Yet regulators provide scant details of their activities and the problems identified at labs. Usually just three pages long plus a cover page, the reports contain only aggregated counts of lab incidents by type, plus vague information on a few serious incidents.
The select agent program told Congress it had “imposed a $425,000 civil money penalty” on an unnamed lab where a serious biosafety lapse in 2008 had resulted in a cow in a nearby disease-free herd becoming infected with Brucella bacteria, which cause brucellosis.
Brucellosis is a contagious and economically significant agricultural disease — which causes cattle and other livestock to abort their fetuses, produce less milk, suffer weight loss, infertility and lameness. It has been the subject of eradication efforts for decades.
The $425,000 fine would have been one of the largest in the overall select agent program’s history — if it had actually been imposed.
But it wasn’t imposed, USA TODAY’s investigation found, and the USDA never corrected the record with Congress.
USA TODAY was able to identify the Brucella research program at Louisiana State University’s AgCenter in Baton Rouge as the likely recipient of the $425,000 fine by examining USDA animal health reports that tallied what states reported brucellosis cases in 2008. Louisiana, which had a case that year, had been declared brucellosis-free in 2000.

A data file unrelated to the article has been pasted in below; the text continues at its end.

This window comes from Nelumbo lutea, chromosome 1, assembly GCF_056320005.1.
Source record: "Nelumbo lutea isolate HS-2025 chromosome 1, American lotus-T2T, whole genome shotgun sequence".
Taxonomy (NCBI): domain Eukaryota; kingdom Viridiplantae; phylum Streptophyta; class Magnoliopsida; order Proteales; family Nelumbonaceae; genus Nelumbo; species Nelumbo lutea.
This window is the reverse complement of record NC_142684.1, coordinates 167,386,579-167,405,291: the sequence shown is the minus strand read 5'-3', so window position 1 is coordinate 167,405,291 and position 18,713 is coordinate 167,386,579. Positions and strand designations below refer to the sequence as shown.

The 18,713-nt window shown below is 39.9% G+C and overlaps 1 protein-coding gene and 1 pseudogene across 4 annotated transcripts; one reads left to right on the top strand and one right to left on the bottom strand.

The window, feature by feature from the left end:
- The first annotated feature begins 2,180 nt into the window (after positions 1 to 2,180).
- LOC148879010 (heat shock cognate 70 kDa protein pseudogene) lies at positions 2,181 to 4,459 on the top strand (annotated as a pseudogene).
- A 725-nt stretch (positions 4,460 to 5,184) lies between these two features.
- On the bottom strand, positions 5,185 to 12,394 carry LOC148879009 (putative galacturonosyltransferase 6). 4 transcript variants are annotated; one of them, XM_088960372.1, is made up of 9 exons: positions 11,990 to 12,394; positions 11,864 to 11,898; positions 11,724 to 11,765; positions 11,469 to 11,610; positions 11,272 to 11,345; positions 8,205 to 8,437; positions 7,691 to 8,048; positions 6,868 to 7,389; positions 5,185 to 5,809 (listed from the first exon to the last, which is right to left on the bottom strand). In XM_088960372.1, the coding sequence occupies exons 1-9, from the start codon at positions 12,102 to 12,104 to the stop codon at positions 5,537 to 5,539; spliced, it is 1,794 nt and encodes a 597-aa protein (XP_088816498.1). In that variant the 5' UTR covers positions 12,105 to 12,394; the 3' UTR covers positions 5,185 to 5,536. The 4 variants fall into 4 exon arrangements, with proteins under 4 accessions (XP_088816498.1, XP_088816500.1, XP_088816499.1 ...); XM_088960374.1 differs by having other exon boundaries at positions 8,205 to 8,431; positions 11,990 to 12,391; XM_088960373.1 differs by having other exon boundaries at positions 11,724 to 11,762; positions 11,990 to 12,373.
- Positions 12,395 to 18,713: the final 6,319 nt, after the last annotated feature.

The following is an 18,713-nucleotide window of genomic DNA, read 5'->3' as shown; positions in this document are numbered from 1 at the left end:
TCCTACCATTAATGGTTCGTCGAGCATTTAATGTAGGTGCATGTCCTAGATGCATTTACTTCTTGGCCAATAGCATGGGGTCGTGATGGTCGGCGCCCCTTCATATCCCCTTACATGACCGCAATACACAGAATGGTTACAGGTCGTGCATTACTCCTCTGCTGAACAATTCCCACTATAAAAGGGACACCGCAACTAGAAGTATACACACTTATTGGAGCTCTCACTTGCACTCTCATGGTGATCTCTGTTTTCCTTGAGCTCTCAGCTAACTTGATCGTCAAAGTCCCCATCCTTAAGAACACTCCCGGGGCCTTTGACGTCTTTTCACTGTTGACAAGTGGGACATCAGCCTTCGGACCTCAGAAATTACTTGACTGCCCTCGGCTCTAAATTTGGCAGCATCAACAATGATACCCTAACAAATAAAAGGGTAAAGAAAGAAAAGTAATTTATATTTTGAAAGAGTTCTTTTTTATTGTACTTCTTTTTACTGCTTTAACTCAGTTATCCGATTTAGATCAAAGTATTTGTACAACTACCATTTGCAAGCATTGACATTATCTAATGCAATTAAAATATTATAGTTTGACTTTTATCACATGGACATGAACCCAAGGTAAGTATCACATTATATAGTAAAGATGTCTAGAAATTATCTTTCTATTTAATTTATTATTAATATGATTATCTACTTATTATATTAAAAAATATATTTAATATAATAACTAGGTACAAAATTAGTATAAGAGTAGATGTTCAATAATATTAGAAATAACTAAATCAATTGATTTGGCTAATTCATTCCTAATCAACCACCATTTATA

LSU officials spent months denying USA TODAY access to its records about the incident, citing among other things select agent regulations unrelated to the requested information. In statements and interviews, LSU downplayed its violations and provided information that was later contradicted by federal records.
“The incident was not found to be caused by a violation of federal regulations; no fines were imposed upon LSU, and the regulatory agencies had uncertainty as to whether the strain of bacteria in the affected cow was the same strain that was being used in the LSU research,” LSU officials said in a November 2014 email to USA TODAY.
Yet, in December 2014, when USA TODAY received copies of the incident investigation reports from the USDA and Louisiana’s state agriculture department, the documents showed no uncertainty.
USDA records show that investigators documented serious violations. In levying the $425,000 fine, regulators cited LSU for failing to have adequate biosafety measures, resulting in the release of the bacteria that caused the cow’s infection. The USDA also cited LSU for violating regulations by sending Brucella-infected cattle that had been part of select agent vaccine experiments to an unregistered slaughter facility where their meat was sold for human consumption.